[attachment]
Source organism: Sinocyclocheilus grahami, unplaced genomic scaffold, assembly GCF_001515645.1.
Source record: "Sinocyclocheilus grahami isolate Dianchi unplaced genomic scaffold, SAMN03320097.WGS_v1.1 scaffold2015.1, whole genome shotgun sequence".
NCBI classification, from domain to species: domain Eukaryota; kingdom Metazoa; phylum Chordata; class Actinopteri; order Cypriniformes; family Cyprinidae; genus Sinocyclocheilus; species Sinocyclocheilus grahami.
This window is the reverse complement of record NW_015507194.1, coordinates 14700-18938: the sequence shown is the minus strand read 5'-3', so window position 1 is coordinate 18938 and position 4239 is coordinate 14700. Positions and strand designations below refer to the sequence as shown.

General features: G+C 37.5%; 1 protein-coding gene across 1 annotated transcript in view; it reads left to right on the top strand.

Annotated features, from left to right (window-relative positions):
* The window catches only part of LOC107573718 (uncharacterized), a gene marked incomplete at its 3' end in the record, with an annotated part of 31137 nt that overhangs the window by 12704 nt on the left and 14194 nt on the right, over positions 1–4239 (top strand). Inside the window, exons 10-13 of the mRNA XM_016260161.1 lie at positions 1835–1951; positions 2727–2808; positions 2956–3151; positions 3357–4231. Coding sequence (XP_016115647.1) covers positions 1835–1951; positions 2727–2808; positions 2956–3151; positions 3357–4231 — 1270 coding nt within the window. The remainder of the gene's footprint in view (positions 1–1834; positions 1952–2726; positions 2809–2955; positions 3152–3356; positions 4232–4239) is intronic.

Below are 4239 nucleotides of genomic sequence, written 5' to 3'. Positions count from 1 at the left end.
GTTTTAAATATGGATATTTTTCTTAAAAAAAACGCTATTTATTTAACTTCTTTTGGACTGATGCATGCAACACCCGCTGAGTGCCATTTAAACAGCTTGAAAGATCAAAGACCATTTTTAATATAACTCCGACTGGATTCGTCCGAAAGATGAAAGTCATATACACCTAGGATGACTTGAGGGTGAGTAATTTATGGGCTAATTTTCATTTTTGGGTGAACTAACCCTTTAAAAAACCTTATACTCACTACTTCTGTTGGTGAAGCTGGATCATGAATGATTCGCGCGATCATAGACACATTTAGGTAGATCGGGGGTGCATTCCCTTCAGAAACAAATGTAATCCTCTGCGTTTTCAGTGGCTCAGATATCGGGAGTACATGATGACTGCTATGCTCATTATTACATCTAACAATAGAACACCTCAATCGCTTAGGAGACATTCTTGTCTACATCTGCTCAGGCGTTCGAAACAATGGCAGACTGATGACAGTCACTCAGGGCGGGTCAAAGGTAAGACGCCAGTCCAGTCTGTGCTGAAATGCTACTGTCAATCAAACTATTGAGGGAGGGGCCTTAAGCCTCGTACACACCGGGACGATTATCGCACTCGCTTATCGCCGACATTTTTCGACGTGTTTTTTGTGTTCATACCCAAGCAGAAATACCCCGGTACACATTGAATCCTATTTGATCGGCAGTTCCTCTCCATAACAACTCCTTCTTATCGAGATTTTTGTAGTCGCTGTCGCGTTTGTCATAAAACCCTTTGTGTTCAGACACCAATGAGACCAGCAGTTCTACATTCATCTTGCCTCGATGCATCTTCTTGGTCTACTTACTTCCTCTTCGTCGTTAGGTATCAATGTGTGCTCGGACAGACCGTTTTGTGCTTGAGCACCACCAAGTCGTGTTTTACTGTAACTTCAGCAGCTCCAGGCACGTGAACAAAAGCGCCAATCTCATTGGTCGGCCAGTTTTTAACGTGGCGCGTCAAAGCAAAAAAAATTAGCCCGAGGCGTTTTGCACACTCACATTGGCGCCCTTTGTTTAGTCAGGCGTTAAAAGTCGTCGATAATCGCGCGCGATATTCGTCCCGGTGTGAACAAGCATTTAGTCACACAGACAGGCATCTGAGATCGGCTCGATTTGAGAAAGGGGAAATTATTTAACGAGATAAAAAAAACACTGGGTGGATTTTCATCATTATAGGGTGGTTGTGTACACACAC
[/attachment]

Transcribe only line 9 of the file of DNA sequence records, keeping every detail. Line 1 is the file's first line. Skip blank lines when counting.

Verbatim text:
GTTTTAAATATGGATATTTTTCTTAAAAAAAACGCTATTTATTTAACTTCTTTTGGACTGATGCATGCAACACCCGCTGAGTGCCATTTAAACAGCTTGAAAGATCAAAGACCATTTTTAATATAACTCCGACTGGATTCGTCCGAAAGATGAAAGTCATATACACCTAGGATGACTTGAGGGTGAGTAATTTATGGGCTAATTTTCATTTTTGGGTGAACTAACCCTTTAAAAAACCTTATACTCACTACTTCTGTTGGTGAAGCTGGATCATGAATGATTCGCGCGATCATAGACACATTTAGGTAGATCGGGGGTGCATTCCCTTCAGAAACAAATGTAATCCTCTGCGTTTTCAGTGGCTCAGATATCGGGAGTACATGATGACTGCTATGCTCATTATTACATCTAACAATAGAACACCTCAATCGCTTAGGAGACATTCTTGTCTACATCTGCTCAGGCGTTCGAAACAATGGCAGACTGATGACAGTCACTCAGGGCGGGTCAAAGGTAAGACGCCAGTCCAGTCTGTGCTGAAATGCTACTGTCAATCAAACTATTGAGGGAGGGGCCTTAAGCCTCGTACACACCGGGACGATTATCGCACTCGCTTATCGCCGACATTTTTCGACGTGTTTTTTGTGTTCATACCCAAGCAGAAATACCCCGGTACACATTGAATCCTATTTGATCGGCAGTTCCTCTCCATAACAACTCCTTCTTATCGAGATTTTTGTAGTCGCTGTCGCGTTTGTCATAAAACCCTTTGTGTTCAGACACCAATGAGACCAGCAGTTCTACATTCATCTTGCCTCGATGCATCTTCTTGGTCTACTTACTTCCTCTTCGTCGTTAGGTATCAATGTGTGCTCGGACAGACCGTTTTGTGCTTGAGCACCACCAAGTCGTGTTTTACTGTAACTTCAGCAGCTCCAGGCACGTGAACAAAAGCGCCAATCTCATTGGTCGGCCAGTTTTTAACGTGGCGCGTCAAAGCAAAAAAAATTAGCCCGAGGCGTTTTGCACACTCACATTGGCGCCCTTTGTTTAGTCAGGCGTTAAAAGTCGTCGATAATCGCGCGCGATATTCGTCCCGGTGTGAACAAGCATTTAGTCACACAGACAGGCATCTGAGATCGGCTCGATTTGAGAAAGGGGAAATTATTTAACGAGATAAAAAAAACACTGGGTGGATTTTCATCATTATAGGGTGGTTGTGTACACACAC